By comparison, Scissor-Tail involved an arbitration provision designating the union of one of the parties as arbitrator of disputes under the contract.   The union's arbitration rules permitted the “ ‘introduction and submission of evidence to the Board in the form of unsworn written statements, and waive[d] the taking of oral testimony and the presentation of oral argument before the Board.’ ”  (Graham v. Scissor-Tail, Inc., supra, 28 Cal.3d 807, 826, fn. 24, 171 Cal.Rptr. 604, 623 P.2d 165.)

We note that Scissor-Tail explicitly does not purport to invalidate all contracts of adhesion.   This is so even as to contractual provisions for arbitration and even if the designated arbitrator has some relationship to one of the parties.   Any such characteristic, of course, calls for close scrutiny as to the rules and procedures the arbitrator is to employ “to insure that the party of lesser bargaining power, in agreeing thereto, is not left in a position depriving him of any realistic and fair opportunity to prevail in a dispute under its terms.”  (Id., at pp. 824–825, 171 Cal.Rptr. 604, 623 P.2d 165.)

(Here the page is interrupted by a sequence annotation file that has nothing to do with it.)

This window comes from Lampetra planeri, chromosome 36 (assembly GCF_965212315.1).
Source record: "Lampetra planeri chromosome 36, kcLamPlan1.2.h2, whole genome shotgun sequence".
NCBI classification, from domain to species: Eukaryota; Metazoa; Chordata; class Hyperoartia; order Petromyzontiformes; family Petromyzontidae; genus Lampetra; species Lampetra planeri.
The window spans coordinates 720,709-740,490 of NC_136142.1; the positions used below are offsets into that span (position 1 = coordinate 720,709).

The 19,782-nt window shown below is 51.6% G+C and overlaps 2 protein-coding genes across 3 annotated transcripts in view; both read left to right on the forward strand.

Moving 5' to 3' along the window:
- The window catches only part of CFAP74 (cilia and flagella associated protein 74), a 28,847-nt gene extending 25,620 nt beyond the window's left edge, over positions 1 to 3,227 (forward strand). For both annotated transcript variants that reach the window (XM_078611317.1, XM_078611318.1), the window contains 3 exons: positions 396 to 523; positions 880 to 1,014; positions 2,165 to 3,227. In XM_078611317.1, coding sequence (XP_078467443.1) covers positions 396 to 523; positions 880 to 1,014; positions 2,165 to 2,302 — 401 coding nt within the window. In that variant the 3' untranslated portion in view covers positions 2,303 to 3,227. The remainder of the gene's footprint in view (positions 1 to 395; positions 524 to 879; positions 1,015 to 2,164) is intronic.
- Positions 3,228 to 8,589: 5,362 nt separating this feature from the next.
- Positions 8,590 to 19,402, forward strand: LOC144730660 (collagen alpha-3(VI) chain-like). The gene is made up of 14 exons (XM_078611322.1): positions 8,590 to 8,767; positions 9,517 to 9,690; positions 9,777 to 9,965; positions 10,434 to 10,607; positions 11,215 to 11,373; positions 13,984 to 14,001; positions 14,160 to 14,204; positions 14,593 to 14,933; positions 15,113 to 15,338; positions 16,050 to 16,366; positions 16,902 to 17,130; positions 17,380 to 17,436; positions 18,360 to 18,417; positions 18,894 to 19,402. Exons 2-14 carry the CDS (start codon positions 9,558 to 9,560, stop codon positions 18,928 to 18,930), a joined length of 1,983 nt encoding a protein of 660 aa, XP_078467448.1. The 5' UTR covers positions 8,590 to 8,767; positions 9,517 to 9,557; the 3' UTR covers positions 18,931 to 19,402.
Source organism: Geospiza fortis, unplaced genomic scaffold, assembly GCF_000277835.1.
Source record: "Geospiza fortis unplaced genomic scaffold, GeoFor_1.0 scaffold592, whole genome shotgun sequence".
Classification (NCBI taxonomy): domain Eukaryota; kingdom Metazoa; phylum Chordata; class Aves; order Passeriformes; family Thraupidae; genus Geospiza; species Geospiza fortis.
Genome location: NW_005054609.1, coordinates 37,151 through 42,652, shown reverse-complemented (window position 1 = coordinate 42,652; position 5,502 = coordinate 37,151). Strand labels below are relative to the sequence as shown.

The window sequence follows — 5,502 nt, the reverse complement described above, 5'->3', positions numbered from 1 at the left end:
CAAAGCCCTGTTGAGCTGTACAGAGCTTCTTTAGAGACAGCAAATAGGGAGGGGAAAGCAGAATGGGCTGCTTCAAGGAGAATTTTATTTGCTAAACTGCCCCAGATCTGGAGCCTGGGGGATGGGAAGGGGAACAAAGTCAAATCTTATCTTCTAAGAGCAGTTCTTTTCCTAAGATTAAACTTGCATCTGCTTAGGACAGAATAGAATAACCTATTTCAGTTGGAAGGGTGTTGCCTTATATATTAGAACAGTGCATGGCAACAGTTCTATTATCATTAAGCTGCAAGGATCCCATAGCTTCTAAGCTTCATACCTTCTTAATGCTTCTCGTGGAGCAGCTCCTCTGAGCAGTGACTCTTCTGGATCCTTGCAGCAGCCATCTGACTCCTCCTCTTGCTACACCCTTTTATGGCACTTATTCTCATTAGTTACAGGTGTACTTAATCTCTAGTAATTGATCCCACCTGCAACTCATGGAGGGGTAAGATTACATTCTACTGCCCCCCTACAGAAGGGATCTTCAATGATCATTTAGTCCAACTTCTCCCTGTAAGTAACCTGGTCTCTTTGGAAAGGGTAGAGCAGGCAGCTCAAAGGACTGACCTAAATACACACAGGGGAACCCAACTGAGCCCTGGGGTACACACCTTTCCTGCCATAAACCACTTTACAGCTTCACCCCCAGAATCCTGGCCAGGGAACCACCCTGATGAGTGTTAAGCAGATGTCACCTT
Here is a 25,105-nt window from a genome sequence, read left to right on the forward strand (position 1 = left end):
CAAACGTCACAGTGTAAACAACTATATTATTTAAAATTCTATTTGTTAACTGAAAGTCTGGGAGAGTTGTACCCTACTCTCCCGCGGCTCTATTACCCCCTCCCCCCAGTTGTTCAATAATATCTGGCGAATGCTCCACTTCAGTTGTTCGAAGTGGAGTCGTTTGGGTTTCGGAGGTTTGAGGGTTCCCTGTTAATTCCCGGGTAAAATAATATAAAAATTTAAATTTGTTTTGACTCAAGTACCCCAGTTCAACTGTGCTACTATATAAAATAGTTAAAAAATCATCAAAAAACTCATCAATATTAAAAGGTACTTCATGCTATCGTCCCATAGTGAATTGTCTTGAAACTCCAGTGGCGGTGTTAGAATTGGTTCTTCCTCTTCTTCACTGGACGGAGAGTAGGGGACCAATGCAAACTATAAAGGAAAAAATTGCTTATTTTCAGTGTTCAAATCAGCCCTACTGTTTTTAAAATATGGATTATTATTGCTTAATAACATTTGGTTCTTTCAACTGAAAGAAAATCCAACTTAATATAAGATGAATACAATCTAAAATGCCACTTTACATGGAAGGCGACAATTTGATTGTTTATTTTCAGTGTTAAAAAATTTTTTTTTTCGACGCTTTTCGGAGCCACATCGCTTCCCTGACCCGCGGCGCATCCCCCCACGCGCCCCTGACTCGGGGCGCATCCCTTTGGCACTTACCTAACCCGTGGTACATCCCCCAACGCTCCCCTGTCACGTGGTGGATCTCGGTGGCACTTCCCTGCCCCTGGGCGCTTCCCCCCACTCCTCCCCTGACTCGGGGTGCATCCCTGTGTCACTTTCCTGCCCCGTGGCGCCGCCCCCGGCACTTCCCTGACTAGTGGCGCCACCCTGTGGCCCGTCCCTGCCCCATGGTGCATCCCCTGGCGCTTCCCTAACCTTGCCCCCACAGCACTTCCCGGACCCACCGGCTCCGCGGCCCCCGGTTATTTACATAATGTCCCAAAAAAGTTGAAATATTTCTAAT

We conclude that the provisions for arbitration in the contract before us do provide petitioner with such “realistic and fair opportunity to prevail” and that, therefore, he does not qualify for relief under the “unconscionability” limitation on the enforceability of the adhesion contract before us.


Scissor-Tail alludes to the “strong public policy of this state in favor of resolving disputes by arbitration.”  (Id., at p. 831, 171 Cal.Rptr. 604, 623 P.2d 165.)

That case also requires that “a party resisting arbitration can show that the rules under which arbitration is to proceed will operate to deprive him of ․ the common law right of fair procedure ․”  (Id., at p. 826, 171 Cal.Rptr. 604, 623 P.2d 165.)